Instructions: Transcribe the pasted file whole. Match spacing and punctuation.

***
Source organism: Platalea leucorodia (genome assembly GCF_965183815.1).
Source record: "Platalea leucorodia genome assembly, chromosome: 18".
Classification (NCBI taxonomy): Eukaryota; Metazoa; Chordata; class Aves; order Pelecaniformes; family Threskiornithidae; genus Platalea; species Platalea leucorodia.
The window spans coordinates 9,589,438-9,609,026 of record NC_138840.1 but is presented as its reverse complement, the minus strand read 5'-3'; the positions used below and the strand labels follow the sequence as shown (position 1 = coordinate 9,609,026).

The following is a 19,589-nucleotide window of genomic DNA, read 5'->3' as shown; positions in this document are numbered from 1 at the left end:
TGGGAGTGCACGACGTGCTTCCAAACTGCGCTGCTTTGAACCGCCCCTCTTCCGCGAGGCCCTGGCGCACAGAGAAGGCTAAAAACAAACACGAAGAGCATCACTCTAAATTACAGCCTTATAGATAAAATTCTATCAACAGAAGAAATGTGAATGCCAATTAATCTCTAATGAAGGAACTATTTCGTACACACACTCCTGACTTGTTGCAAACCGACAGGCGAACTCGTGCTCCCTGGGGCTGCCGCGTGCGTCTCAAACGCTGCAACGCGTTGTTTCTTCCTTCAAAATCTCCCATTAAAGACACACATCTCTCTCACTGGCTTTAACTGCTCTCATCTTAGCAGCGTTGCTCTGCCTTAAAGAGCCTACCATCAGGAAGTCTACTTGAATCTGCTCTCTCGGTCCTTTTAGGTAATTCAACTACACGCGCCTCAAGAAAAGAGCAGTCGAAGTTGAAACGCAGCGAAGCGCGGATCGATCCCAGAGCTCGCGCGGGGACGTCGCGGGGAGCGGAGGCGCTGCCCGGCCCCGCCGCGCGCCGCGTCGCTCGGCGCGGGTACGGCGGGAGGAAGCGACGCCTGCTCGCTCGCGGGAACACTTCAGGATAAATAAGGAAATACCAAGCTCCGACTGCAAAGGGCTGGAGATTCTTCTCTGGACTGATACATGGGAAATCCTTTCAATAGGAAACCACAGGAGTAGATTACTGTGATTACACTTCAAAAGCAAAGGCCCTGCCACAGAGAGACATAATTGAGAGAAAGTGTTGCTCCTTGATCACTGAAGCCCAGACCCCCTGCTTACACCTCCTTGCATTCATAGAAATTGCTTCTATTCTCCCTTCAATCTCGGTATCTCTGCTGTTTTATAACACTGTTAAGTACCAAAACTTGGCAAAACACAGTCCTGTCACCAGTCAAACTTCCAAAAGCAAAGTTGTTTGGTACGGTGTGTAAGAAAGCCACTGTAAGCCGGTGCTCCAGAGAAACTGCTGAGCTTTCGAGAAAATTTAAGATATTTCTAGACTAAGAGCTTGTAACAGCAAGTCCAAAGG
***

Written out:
Source organism: Platalea leucorodia (genome assembly GCF_965183815.1).
Source record: "Platalea leucorodia genome assembly, chromosome: 18".
Classification (NCBI taxonomy): Eukaryota; Metazoa; Chordata; class Aves; order Pelecaniformes; family Threskiornithidae; genus Platalea; species Platalea leucorodia.
The window spans coordinates 9,589,438-9,609,026 of record NC_138840.1 but is presented as its reverse complement, the minus strand read 5'-3'; the positions used below and the strand labels follow the sequence as shown (position 1 = coordinate 9,609,026).

The following is a 19,589-nucleotide window of genomic DNA, read 5'->3' as shown; positions in this document are numbered from 1 at the left end:
TGGGAGTGCACGACGTGCTTCCAAACTGCGCTGCTTTGAACCGCCCCTCTTCCGCGAGGCCCTGGCGCACAGAGAAGGCTAAAAACAAACACGAAGAGCATCACTCTAAATTACAGCCTTATAGATAAAATTCTATCAACAGAAGAAATGTGAATGCCAATTAATCTCTAATGAAGGAACTATTTCGTACACACACTCCTGACTTGTTGCAAACCGACAGGCGAACTCGTGCTCCCTGGGGCTGCCGCGTGCGTCTCAAACGCTGCAACGCGTTGTTTCTTCCTTCAAAATCTCCCATTAAAGACACACATCTCTCTCACTGGCTTTAACTGCTCTCATCTTAGCAGCGTTGCTCTGCCTTAAAGAGCCTACCATCAGGAAGTCTACTTGAATCTGCTCTCTCGGTCCTTTTAGGTAATTCAACTACACGCGCCTCAAGAAAAGAGCAGTCGAAGTTGAAACGCAGCGAAGCGCGGATCGATCCCAGAGCTCGCGCGGGGACGTCGCGGGGAGCGGAGGCGCTGCCCGGCCCCGCCGCGCGCCGCGTCGCTCGGCGCGGGTACGGCGGGAGGAAGCGACGCCTGCTCGCTCGCGGGAACACTTCAGGATAAATAAGGAAATACCAAGCTCCGACTGCAAAGGGCTGGAGATTCTTCTCTGGACTGATACATGGGAAATCCTTTCAATAGGAAACCACAGGAGTAGATTACTGTGATTACACTTCAAAAGCAAAGGCCCTGCCACAGAGAGACATAATTGAGAGAAAGTGTTGCTCCTTGATCACTGAAGCCCAGACCCCCTGCTTACACCTCCTTGCATTCATAGAAATTGCTTCTATTCTCCCTTCAATCTCGGTATCTCTGCTGTTTTATAACACTGTTAAGTACCAAAACTTGGCAAAACACAGTCCTGTCACCAGTCAAACTTCCAAAAGCAAAGTTGTTTGGTACGGTGTGTAAGAAAGCCACTGTAAGCCGGTGCTCCAGAGAAACTGCTGAGCTTTCGAGAAAATTTAAGATATTTCTAGACTAAGAGCTTGTAACAGCAAGTCCAAAGG